Wednesday, July 02, 2008

Navigating Investments In Turbulent Times

"These are the times that try men's souls." ~ Thomas Paine

In volatile markets, like the one we are experiencing, it is easy to get whipsawed by market changes. Many 401K accounts have declined. Recent stock purchases have negative returns. I admit, I've panicked at times in the past, sometimes selling a stock near the bottom (e.g. Best Buy in June 1997 before its meteoric rise) or not being in stocks as the market recovered (e.g. 2003).

Here is what I've learned in my 23 years of investing:
  • Develop an investing plan for both bull and bear markets. As Peter Lynch once said, "You get recessions, you have stock market declines. If you don't understand that's going to happen, then you're not ready, you won't do well in the markets."

    A good plan will enable one to feel comfortable during both bull and bear markets. To me, a bear market is the major test of one's plans.

    My overall investment approach with personal funds has been one of short term capital preservation, and we allocate our investments accordingly. Our savings and IRAs have typically been 50-80% money market/CDs/bonds and 20-50% equities. However, for my company retirement account, we've taken much higher risk. It has been 100% invested in equities, specifically my company stock. Since retiring, we've reduced the exposure to company stock by about 33% and replaced it with a diversified stock portfolio.

    Even with the market declines, I can still sleep at nights, primarily because of the funds in the money market/CDs and bonds. Yes, our returns are not as high during a bull market. However, the lost gain is worth it to reduce the pain during the bear market.

  • Choose good quality stocks. In a bull market, poor stock picking skills are often forgiven. That's because all stocks can rise in a a strong bull market. However, a bear market is less forgiving. While both good and poor companies decline in a bear market, poor companies sometimes no longer exist at the end.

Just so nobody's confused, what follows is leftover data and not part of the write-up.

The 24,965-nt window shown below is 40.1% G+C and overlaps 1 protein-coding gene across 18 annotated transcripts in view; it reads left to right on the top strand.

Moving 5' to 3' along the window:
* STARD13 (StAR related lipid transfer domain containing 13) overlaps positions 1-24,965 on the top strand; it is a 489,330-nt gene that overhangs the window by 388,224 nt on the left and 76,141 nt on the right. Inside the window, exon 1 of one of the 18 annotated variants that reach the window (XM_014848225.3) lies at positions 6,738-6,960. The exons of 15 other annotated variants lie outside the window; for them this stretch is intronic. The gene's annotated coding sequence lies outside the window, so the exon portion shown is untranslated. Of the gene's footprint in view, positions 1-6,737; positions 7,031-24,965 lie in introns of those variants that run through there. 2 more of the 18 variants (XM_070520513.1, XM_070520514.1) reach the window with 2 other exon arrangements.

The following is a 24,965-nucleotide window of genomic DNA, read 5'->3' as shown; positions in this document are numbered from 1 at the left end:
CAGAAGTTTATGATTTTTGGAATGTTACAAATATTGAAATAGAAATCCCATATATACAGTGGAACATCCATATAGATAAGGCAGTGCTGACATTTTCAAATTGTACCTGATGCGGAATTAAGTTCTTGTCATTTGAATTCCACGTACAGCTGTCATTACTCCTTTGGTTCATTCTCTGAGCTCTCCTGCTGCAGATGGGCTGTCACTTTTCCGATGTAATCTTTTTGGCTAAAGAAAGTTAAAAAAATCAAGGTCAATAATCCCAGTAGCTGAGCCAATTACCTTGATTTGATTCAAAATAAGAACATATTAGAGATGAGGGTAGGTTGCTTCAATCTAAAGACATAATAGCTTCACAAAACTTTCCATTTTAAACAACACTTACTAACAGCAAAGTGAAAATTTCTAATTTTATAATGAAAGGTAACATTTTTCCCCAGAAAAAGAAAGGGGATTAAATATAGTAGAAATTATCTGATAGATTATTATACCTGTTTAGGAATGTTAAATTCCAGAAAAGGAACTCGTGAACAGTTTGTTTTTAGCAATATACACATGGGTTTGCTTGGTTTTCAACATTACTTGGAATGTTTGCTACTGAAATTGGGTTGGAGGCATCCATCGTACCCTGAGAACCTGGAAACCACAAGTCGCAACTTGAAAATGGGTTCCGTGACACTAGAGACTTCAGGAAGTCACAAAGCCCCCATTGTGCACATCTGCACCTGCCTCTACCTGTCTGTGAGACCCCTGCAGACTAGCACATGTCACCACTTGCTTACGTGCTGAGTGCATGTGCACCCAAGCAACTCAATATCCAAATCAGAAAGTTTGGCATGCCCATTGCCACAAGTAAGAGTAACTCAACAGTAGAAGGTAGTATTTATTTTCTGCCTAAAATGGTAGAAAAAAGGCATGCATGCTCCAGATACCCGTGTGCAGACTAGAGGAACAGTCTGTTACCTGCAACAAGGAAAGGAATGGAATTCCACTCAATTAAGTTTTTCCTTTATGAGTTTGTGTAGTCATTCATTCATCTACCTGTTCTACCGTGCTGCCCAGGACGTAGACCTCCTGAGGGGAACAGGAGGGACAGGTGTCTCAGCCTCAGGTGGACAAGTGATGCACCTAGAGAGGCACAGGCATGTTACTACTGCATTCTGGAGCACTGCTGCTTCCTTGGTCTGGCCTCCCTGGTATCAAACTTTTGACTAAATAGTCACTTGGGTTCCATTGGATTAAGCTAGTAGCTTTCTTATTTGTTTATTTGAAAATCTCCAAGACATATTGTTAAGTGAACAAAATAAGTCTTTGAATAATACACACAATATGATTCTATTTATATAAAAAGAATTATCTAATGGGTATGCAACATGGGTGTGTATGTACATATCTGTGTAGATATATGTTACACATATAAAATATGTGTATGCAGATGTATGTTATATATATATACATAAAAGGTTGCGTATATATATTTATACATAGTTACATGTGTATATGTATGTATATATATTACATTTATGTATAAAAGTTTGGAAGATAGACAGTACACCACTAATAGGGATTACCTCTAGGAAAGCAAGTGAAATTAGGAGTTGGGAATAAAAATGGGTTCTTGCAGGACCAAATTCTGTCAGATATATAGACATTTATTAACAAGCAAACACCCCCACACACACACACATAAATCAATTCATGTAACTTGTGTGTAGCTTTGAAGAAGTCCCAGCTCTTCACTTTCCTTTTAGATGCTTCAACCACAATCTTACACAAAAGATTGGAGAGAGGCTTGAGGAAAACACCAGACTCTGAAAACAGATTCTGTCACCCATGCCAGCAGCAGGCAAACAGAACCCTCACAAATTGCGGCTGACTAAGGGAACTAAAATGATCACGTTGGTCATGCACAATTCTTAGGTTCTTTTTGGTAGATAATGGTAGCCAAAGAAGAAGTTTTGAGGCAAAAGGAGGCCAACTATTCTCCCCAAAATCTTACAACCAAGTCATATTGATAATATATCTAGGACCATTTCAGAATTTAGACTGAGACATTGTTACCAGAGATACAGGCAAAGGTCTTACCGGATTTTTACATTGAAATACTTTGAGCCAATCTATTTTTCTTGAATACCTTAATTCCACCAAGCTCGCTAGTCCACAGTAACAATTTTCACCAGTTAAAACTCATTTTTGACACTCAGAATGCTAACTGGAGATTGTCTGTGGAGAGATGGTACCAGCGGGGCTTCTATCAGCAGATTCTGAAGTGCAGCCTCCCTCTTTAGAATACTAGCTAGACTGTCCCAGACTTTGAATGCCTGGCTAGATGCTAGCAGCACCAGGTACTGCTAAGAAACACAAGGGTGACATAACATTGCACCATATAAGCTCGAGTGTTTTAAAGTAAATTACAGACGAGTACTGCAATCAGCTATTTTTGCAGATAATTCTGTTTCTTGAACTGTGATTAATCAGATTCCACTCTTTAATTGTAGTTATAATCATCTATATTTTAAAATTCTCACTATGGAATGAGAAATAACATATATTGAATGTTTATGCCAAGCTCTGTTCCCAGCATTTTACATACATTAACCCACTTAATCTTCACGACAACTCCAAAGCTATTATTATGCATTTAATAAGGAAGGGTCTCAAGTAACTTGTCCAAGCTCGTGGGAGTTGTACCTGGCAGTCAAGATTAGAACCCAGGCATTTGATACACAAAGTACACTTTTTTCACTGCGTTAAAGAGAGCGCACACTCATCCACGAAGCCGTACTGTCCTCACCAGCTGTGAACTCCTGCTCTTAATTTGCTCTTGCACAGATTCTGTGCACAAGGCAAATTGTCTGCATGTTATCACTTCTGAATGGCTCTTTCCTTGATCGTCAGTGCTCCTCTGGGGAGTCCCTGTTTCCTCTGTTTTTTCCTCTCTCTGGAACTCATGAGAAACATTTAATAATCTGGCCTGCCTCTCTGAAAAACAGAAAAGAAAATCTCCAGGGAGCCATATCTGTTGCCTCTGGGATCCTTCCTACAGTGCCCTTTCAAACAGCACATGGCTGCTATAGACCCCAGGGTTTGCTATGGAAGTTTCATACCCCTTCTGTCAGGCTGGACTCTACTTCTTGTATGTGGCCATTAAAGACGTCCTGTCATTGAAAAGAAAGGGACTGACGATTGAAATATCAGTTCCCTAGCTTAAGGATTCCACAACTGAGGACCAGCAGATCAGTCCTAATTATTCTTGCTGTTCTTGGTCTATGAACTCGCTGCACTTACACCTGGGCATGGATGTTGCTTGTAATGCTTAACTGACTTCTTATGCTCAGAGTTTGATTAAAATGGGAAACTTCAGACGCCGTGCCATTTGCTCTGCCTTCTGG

I used to think that I could identify inexpensive stocks with turnaround potential and be rewarded great returns. Wrong! I learned the hard way that poor companies often continue to do worse, especially in declining markets.

    So now I tend to stick with strong companies with good management and excellent business models, especially if it has been successful through a recession.

  • Remember that history and statistics will likely prevail. The stock market is cyclical. Bear markets are followed by bull markets and vice-versa. Over the long term, the stock market has had 8-12% returns depending on the time frame chose. With time, this bear market will also pass. And then one can reap the benefit of a good investing plan.

  • An investing plan needs to be customized for each individual. I want a plan that works best for me, and often, another person's plan won't work as well for me. Investing in overall market index funds and dollar cost averaging can be one good plan. Asset allocation with periodic rebalancing may be another. However, if I did it over again, I would probably still divide my personal savings into 20% stocks and 80% CDs/bonds, because that split best matches my tolerance for risk.

    For more on The Practice of Personal Finance, check back every Wednesday for a new segment.

    This is not financial or investment advice. Please consult a professional advisor.

    Copyright © 2008 Achievement Catalyst, LLC

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